It’s hard to sift through the messages and information coming at us. Worse, the “unknown unknown” (not knowing what you don’t even know) can cause even greater anxiety for those of us who are panic-prone.
What you can do
1. Remember that knowledge is power. Understanding the factors that affect a person’s immune response to COVID-19 will matter as much as, understanding the virus.
2. Don’t accept everything you read or hear. Look beyond rhetoric and arm yourself with information. Centers for Disease Control and Prevention (CDC) provides information and frequent updates on the COVID-19’s spread, severity, risk assessment, etc. To subscribe to the CDC’s email and text message service, visit CDC Subscription Service.
3. Get your emotional support system in place:
- Maintain familiar routines in daily life as much as possible; take care of your basic needs and employ helpful coping strategies: eat healthy food and engage in physical activity.
- Stay connected with others and maintain your social networks: Have the emails and phone numbers of close friends and family at your fingertips. Stay connected via email, social media, video conference and telephone.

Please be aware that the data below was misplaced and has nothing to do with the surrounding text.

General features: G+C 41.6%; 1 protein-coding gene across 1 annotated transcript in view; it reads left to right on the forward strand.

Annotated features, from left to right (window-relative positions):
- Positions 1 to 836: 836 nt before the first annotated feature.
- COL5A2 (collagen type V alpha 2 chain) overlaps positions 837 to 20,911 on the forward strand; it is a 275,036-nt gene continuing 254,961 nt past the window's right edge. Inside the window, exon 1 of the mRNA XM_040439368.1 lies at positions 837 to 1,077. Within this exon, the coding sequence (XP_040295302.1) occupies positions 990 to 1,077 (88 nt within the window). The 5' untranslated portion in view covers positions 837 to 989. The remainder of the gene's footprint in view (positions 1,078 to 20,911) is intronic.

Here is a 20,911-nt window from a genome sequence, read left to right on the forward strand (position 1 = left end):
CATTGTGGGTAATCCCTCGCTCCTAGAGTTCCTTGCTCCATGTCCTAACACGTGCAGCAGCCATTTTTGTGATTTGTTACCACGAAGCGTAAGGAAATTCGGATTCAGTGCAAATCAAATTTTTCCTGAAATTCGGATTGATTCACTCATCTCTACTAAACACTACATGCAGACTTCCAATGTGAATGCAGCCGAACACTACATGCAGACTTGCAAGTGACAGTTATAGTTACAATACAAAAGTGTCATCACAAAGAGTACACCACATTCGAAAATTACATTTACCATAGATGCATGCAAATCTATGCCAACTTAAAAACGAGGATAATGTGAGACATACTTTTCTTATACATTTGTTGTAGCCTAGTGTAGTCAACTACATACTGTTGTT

4. Take control and incorporate preventative measures
- Wash your hands. See the CDC’s list of preventative measures.
- Be supportive to others. Assisting others in their time of need can benefit the person receiving support as well as the helper.
I’m quarantined or working from home – lonely and isolated even further – what can I do?
What you can do while working from home
- To help overcome uncertainty, normality and routine that mirrors life’s daily patterns and practices can be helpful. If working from home, we encourage you to create a structured, dedicated work environment and build in self-care as well as daily benchmarks of achievement.
- Structure and routine may be helpful. We encourage you to maintain a regular routine with the work hours that are usually worked, including keeping up with morning rituals. Dressing in regular work attire and taking regular breaks, including lunch time, may also be helpful.
- Research tells us that seven percent of communication is accomplished through our words, including email. 38 percent is voice and a staggering 55 percent is body language and visual. For many of us, the lack of face time can be challenging. Using technology to simulate this can offer a solution to bridging this gap. Be mindful of opportunities to integrate video into your conversations with colleagues. Consider using the video function on Skype, zoom or Teams for internal and external meetings.
Here are some free Self-Care activities that can bring some beauty and joy into your day as part of your self-care practice.